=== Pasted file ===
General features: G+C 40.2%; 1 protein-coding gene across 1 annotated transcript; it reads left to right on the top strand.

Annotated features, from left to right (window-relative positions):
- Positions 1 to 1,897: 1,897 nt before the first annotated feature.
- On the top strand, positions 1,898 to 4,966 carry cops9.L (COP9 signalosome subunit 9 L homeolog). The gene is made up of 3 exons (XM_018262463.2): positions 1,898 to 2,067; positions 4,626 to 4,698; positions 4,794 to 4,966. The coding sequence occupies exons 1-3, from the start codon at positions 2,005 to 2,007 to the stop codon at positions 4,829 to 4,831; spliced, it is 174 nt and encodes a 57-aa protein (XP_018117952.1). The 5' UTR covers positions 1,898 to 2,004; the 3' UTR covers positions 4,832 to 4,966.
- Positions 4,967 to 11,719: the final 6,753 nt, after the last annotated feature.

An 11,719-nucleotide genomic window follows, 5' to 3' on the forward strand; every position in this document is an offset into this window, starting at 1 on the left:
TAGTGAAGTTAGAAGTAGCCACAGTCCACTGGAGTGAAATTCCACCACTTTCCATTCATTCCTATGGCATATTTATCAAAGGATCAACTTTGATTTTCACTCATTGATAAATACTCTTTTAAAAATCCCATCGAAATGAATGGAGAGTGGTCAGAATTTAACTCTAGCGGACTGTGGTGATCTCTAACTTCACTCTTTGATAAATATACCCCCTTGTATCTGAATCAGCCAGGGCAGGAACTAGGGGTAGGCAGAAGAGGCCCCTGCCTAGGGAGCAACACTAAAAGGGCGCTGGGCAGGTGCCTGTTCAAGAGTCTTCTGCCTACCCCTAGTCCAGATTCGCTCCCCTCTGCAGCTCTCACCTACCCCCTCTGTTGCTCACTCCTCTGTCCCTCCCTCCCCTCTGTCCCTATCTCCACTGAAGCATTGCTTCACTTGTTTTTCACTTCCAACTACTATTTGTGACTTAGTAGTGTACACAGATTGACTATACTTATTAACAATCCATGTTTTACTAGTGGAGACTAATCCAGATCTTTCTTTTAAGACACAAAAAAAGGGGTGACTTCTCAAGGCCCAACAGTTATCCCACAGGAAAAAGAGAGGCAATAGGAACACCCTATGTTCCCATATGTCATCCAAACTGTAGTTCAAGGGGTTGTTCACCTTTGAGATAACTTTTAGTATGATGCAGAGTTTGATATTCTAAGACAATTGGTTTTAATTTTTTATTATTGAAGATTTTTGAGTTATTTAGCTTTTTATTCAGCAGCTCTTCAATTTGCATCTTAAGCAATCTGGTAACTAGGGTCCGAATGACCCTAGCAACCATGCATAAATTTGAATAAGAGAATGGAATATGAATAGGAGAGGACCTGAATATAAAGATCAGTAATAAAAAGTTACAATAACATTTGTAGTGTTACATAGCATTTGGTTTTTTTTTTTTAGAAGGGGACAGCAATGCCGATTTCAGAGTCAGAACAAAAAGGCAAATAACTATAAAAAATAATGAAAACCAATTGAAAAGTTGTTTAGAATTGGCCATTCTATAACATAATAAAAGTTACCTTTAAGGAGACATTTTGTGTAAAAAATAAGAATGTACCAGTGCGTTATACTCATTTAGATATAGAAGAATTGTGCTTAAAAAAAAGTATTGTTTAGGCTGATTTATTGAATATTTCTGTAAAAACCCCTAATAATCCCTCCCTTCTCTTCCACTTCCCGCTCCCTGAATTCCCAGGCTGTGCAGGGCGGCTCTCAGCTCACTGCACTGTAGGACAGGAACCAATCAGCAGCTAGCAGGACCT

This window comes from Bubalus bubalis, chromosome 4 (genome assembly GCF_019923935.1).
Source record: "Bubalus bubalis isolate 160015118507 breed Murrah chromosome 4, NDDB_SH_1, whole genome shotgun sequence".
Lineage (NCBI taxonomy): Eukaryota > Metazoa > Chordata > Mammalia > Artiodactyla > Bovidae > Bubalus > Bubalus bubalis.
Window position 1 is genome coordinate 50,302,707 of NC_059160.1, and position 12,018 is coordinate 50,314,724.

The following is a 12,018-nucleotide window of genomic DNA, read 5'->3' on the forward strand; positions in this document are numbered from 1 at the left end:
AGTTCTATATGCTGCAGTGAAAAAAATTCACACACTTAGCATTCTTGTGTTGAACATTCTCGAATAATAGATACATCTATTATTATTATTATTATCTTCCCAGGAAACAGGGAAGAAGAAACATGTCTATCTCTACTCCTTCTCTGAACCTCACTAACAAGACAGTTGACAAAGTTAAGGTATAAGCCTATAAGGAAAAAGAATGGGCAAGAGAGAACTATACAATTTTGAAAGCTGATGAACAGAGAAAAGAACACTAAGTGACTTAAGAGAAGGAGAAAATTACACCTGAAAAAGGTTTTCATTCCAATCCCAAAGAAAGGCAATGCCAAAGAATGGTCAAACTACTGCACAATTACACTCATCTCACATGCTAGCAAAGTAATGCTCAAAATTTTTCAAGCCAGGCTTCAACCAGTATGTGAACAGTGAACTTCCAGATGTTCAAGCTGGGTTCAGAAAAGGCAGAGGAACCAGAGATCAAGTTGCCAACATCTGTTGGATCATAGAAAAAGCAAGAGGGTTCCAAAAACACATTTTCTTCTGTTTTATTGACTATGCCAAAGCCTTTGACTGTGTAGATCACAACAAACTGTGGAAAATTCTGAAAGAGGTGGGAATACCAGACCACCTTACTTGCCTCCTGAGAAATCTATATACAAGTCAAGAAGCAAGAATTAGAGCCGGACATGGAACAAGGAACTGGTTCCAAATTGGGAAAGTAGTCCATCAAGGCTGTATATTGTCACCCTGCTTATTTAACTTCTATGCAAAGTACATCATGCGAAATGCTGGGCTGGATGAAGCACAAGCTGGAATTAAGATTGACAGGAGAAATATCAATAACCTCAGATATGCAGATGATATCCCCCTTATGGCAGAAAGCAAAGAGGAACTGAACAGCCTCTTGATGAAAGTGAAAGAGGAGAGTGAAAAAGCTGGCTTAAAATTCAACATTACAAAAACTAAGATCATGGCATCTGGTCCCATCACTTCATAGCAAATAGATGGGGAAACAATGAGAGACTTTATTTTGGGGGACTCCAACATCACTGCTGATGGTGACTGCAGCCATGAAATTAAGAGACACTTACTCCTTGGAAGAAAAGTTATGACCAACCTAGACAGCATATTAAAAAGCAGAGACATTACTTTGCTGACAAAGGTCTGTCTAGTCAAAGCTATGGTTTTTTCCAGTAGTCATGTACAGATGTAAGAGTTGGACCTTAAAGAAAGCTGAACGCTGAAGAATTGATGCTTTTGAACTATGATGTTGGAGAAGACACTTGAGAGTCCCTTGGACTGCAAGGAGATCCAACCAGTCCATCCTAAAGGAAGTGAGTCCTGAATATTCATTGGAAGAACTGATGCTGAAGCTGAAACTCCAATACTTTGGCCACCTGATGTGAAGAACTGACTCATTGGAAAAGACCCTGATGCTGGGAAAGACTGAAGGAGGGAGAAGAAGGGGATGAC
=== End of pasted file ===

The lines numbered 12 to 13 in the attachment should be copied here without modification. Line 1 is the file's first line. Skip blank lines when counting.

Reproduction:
The following is a 12,018-nucleotide window of genomic DNA, read 5'->3' on the forward strand; positions in this document are numbered from 1 at the left end:
AGTTCTATATGCTGCAGTGAAAAAAATTCACACACTTAGCATTCTTGTGTTGAACATTCTCGAATAATAGATACATCTATTATTATTATTATTATCTTCCCAGGAAACAGGGAAGAAGAAACATGTCTATCTCTACTCCTTCTCTGAACCTCACTAACAAGACAGTTGACAAAGTTAAGGTATAAGCCTATAAGGAAAAAGAATGGGCAAGAGAGAACTATACAATTTTGAAAGCTGATGAACAGAGAAAAGAACACTAAGTGACTTAAGAGAAGGAGAAAATTACACCTGAAAAAGGTTTTCATTCCAATCCCAAAGAAAGGCAATGCCAAAGAATGGTCAAACTACTGCACAATTACACTCATCTCACATGCTAGCAAAGTAATGCTCAAAATTTTTCAAGCCAGGCTTCAACCAGTATGTGAACAGTGAACTTCCAGATGTTCAAGCTGGGTTCAGAAAAGGCAGAGGAACCAGAGATCAAGTTGCCAACATCTGTTGGATCATAGAAAAAGCAAGAGGGTTCCAAAAACACATTTTCTTCTGTTTTATTGACTATGCCAAAGCCTTTGACTGTGTAGATCACAACAAACTGTGGAAAATTCTGAAAGAGGTGGGAATACCAGACCACCTTACTTGCCTCCTGAGAAATCTATATACAAGTCAAGAAGCAAGAATTAGAGCCGGACATGGAACAAGGAACTGGTTCCAAATTGGGAAAGTAGTCCATCAAGGCTGTATATTGTCACCCTGCTTATTTAACTTCTATGCAAAGTACATCATGCGAAATGCTGGGCTGGATGAAGCACAAGCTGGAATTAAGATTGACAGGAGAAATATCAATAACCTCAGATATGCAGATGATATCCCCCTTATGGCAGAAAGCAAAGAGGAACTGAACAGCCTCTTGATGAAAGTGAAAGAGGAGAGTGAAAAAGCTGGCTTAAAATTCAACATTACAAAAACTAAGATCATGGCATCTGGTCCCATCACTTCATAGCAAATAGATGGGGAAACAATGAGAGACTTTATTTTGGGGGACTCCAACATCACTGCTGATGGTGACTGCAGCCATGAAATTAAGAGACACTTACTCCTTGGAAGAAAAGTTATGACCAACCTAGACAGCATATTAAAAAGCAGAGACATTACTTTGCTGACAAAGGTCTGTCTAGTCAAAGCTATGGTTTTTTCCAGTAGTCATGTACAGATGTAAGAGTTGGACCTTAAAGAAAGCTGAACGCTGAAGAATTGATGCTTTTGAACTATGATGTTGGAGAAGACACTTGAGAGTCCCTTGGACTGCAAGGAGATCCAACCAGTCCATCCTAAAGGAAGTGAGTCCTGAATATTCATTGGAAGAACTGATGCTGAAGCTGAAACTCCAATACTTTGGCCACCTGATGTGAAGAACTGACTCATTGGAAAAGACCCTGATGCTGGGAAAGACTGAAGGAGGGAGAAGAAGGGGATGAC